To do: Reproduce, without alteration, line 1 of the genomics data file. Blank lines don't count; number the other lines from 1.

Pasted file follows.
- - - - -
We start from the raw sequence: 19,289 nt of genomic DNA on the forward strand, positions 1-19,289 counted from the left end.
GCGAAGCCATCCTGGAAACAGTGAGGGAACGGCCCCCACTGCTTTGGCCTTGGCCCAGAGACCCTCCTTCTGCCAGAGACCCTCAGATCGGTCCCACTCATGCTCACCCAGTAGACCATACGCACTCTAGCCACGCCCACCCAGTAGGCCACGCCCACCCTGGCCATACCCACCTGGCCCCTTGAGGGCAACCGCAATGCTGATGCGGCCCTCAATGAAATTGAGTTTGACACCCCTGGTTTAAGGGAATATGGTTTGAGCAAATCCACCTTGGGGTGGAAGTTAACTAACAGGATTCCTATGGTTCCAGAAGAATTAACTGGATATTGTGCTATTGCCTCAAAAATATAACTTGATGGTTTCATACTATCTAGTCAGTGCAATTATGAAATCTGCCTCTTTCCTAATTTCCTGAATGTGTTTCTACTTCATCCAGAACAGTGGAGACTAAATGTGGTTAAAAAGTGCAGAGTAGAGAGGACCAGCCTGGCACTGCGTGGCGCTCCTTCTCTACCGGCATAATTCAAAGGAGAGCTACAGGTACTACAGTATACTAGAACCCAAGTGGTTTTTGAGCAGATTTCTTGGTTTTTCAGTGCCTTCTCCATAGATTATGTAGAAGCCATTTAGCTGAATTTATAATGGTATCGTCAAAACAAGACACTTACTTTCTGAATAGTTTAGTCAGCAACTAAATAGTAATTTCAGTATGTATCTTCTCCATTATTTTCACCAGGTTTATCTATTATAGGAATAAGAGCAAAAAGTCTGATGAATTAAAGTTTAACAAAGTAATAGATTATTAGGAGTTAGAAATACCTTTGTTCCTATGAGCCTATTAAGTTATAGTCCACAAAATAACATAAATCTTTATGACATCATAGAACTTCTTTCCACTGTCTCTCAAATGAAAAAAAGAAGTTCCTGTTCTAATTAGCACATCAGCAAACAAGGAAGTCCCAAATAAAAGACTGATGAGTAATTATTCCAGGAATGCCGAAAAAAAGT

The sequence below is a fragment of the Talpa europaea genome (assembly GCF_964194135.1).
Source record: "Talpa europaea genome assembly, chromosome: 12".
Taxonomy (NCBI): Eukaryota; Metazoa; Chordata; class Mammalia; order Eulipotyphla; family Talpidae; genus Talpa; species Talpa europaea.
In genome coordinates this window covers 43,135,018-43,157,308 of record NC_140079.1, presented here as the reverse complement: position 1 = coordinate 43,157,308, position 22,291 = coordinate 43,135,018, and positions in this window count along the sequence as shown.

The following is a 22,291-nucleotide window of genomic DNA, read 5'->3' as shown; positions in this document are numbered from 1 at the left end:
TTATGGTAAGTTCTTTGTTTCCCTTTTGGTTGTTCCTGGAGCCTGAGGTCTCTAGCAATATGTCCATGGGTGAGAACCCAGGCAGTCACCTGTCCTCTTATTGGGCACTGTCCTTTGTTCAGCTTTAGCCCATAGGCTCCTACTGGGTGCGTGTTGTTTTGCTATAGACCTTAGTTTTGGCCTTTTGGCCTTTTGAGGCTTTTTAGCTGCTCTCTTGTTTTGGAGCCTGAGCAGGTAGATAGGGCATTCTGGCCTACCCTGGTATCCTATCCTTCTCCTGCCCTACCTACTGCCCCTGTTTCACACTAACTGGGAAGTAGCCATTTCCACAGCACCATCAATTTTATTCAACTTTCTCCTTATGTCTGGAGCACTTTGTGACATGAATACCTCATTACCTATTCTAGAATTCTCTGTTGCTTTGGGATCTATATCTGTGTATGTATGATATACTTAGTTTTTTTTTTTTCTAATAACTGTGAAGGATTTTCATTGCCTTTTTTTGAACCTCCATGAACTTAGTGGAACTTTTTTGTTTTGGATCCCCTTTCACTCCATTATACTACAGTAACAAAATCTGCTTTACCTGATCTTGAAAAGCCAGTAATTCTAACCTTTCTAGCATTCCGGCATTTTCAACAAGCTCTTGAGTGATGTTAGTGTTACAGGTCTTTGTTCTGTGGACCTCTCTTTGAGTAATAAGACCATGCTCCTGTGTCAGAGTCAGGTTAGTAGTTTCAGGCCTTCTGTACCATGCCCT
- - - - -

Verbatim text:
We start from the raw sequence: 19,289 nt of genomic DNA on the forward strand, positions 1-19,289 counted from the left end.